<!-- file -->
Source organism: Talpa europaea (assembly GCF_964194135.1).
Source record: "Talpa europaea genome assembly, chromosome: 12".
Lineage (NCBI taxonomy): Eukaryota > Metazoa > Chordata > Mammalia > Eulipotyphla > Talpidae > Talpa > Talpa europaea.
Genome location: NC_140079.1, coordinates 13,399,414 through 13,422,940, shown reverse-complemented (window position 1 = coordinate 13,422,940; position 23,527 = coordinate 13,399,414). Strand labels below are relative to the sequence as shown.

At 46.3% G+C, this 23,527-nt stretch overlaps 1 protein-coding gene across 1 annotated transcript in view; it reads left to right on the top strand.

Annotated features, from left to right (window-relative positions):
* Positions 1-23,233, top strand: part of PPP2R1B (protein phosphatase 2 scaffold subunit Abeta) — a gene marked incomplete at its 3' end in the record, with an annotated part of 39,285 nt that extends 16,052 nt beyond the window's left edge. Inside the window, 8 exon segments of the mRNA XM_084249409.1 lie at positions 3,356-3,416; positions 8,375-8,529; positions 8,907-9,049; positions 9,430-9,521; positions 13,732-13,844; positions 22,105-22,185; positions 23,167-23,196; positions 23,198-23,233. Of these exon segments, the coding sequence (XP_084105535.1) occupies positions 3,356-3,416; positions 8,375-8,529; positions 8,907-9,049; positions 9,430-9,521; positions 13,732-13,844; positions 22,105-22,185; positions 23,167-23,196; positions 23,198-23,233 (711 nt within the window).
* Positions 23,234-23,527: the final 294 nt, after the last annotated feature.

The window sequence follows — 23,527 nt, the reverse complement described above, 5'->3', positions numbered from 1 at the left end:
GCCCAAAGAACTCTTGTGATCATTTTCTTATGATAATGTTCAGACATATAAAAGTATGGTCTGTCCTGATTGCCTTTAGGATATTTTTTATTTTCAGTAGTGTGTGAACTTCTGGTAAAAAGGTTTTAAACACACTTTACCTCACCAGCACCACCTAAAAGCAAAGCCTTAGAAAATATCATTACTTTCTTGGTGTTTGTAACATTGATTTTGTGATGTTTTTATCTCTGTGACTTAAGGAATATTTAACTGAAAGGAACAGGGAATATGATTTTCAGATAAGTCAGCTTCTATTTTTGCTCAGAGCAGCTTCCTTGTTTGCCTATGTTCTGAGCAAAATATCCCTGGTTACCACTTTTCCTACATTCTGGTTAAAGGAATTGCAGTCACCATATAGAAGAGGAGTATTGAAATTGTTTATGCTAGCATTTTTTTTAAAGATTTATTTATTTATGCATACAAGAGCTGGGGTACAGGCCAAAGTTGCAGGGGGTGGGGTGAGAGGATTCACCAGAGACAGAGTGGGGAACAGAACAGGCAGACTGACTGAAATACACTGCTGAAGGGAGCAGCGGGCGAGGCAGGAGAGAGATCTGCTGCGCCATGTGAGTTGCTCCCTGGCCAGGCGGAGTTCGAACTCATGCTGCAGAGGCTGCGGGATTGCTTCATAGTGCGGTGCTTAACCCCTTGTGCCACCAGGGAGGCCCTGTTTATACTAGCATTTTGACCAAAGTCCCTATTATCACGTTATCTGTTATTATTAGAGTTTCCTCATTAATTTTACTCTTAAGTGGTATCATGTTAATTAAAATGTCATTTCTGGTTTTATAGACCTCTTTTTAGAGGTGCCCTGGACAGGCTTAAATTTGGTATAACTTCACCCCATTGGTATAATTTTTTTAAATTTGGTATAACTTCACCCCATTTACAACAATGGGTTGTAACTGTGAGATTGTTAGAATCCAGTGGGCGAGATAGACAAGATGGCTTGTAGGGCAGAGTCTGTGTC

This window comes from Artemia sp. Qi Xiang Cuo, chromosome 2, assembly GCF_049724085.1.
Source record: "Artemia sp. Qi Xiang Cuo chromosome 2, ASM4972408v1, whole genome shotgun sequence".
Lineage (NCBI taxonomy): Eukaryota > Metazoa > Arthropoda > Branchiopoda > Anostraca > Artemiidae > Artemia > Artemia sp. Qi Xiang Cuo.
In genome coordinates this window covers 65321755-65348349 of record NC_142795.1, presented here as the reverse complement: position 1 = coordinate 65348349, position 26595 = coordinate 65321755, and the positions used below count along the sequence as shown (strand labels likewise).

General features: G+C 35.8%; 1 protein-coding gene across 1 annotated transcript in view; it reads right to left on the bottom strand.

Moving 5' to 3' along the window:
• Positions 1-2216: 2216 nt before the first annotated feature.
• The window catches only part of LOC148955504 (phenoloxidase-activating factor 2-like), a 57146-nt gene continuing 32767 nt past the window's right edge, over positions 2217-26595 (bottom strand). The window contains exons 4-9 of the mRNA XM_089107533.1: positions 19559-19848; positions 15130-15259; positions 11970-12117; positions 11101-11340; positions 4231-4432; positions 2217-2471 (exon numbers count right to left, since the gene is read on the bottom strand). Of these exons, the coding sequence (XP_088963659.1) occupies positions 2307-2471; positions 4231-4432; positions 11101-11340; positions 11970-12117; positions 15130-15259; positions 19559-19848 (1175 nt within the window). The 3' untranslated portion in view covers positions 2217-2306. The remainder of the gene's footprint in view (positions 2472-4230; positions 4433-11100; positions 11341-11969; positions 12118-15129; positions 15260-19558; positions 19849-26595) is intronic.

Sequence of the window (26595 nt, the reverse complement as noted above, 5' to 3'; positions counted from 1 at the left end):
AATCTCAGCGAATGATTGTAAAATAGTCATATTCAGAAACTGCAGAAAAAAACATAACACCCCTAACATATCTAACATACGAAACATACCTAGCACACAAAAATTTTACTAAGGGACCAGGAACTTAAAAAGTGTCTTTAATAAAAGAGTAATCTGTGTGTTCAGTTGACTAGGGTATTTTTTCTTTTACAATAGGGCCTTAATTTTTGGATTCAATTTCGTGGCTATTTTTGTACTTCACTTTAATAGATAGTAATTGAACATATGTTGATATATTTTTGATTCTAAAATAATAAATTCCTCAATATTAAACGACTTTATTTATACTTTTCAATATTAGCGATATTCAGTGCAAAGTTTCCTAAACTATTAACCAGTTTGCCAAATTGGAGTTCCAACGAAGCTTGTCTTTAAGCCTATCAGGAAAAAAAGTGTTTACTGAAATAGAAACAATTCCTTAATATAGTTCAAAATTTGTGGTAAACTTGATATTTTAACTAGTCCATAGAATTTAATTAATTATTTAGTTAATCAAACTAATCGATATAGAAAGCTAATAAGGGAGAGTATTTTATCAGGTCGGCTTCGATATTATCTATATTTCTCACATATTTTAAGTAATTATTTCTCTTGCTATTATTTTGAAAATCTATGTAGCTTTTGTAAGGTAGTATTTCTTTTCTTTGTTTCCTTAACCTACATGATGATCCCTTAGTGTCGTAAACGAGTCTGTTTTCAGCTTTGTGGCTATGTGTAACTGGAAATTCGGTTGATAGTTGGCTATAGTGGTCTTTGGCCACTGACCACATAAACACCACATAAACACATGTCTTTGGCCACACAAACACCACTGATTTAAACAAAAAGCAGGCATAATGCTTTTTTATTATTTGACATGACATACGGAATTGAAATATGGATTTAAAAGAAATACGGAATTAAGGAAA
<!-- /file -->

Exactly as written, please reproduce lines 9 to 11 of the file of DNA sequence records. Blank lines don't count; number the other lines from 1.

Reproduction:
The window sequence follows — 23,527 nt, the reverse complement described above, 5'->3', positions numbered from 1 at the left end:
GCCCAAAGAACTCTTGTGATCATTTTCTTATGATAATGTTCAGACATATAAAAGTATGGTCTGTCCTGATTGCCTTTAGGATATTTTTTATTTTCAGTAGTGTGTGAACTTCTGGTAAAAAGGTTTTAAACACACTTTACCTCACCAGCACCACCTAAAAGCAAAGCCTTAGAAAATATCATTACTTTCTTGGTGTTTGTAACATTGATTTTGTGATGTTTTTATCTCTGTGACTTAAGGAATATTTAACTGAAAGGAACAGGGAATATGATTTTCAGATAAGTCAGCTTCTATTTTTGCTCAGAGCAGCTTCCTTGTTTGCCTATGTTCTGAGCAAAATATCCCTGGTTACCACTTTTCCTACATTCTGGTTAAAGGAATTGCAGTCACCATATAGAAGAGGAGTATTGAAATTGTTTATGCTAGCATTTTTTTTAAAGATTTATTTATTTATGCATACAAGAGCTGGGGTACAGGCCAAAGTTGCAGGGGGTGGGGTGAGAGGATTCACCAGAGACAGAGTGGGGAACAGAACAGGCAGACTGACTGAAATACACTGCTGAAGGGAGCAGCGGGCGAGGCAGGAGAGAGATCTGCTGCGCCATGTGAGTTGCTCCCTGGCCAGGCGGAGTTCGAACTCATGCTGCAGAGGCTGCGGGATTGCTTCATAGTGCGGTGCTTAACCCCTTGTGCCACCAGGGAGGCCCTGTTTATACTAGCATTTTGACCAAAGTCCCTATTATCACGTTATCTGTTATTATTAGAGTTTCCTCATTAATTTTACTCTTAAGTGGTATCATGTTAATTAAAATGTCATTTCTGGTTTTATAGACCTCTTTTTAGAGGTGCCCTGGACAGGCTTAAATTTGGTATAACTTCACCCCATTGGTATAATTTTTTTAAATTTGGTATAACTTCACCCCATTTACAACAATGGGTTGTAACTGTGAGATTGTTAGAATCCAGTGGGCGAGATAGACAAGATGGCTTGTAGGGCAGAGTCTGTGTC

This window comes from Artemia sp. Qi Xiang Cuo, chromosome 2, assembly GCF_049724085.1.